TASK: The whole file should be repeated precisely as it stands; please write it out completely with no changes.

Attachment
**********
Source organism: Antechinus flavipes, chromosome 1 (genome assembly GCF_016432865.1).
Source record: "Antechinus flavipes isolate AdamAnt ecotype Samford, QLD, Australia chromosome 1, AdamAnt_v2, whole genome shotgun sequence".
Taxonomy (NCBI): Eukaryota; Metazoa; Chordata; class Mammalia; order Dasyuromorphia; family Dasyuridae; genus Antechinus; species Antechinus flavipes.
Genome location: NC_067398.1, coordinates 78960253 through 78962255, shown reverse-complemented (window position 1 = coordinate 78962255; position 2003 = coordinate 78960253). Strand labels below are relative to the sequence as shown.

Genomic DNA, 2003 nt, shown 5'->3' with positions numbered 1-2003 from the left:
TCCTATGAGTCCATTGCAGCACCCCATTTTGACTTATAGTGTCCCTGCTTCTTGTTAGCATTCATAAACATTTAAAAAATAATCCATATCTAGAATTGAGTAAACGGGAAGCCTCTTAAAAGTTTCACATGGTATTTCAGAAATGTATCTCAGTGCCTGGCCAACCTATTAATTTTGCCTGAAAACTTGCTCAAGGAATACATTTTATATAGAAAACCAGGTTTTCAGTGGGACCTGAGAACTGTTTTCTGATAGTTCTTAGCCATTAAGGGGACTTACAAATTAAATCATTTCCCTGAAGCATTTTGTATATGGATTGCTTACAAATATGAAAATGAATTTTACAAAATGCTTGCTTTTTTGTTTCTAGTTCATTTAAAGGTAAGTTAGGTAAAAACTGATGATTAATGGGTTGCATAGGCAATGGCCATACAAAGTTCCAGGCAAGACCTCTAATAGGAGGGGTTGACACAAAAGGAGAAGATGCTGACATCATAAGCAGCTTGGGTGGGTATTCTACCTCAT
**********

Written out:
Source organism: Antechinus flavipes, chromosome 1 (genome assembly GCF_016432865.1).
Source record: "Antechinus flavipes isolate AdamAnt ecotype Samford, QLD, Australia chromosome 1, AdamAnt_v2, whole genome shotgun sequence".
Taxonomy (NCBI): Eukaryota; Metazoa; Chordata; class Mammalia; order Dasyuromorphia; family Dasyuridae; genus Antechinus; species Antechinus flavipes.
Genome location: NC_067398.1, coordinates 78960253 through 78962255, shown reverse-complemented (window position 1 = coordinate 78962255; position 2003 = coordinate 78960253). Strand labels below are relative to the sequence as shown.

Genomic DNA, 2003 nt, shown 5'->3' with positions numbered 1-2003 from the left:
TCCTATGAGTCCATTGCAGCACCCCATTTTGACTTATAGTGTCCCTGCTTCTTGTTAGCATTCATAAACATTTAAAAAATAATCCATATCTAGAATTGAGTAAACGGGAAGCCTCTTAAAAGTTTCACATGGTATTTCAGAAATGTATCTCAGTGCCTGGCCAACCTATTAATTTTGCCTGAAAACTTGCTCAAGGAATACATTTTATATAGAAAACCAGGTTTTCAGTGGGACCTGAGAACTGTTTTCTGATAGTTCTTAGCCATTAAGGGGACTTACAAATTAAATCATTTCCCTGAAGCATTTTGTATATGGATTGCTTACAAATATGAAAATGAATTTTACAAAATGCTTGCTTTTTTGTTTCTAGTTCATTTAAAGGTAAGTTAGGTAAAAACTGATGATTAATGGGTTGCATAGGCAATGGCCATACAAAGTTCCAGGCAAGACCTCTAATAGGAGGGGTTGACACAAAAGGAGAAGATGCTGACATCATAAGCAGCTTGGGTGGGTATTCTACCTCAT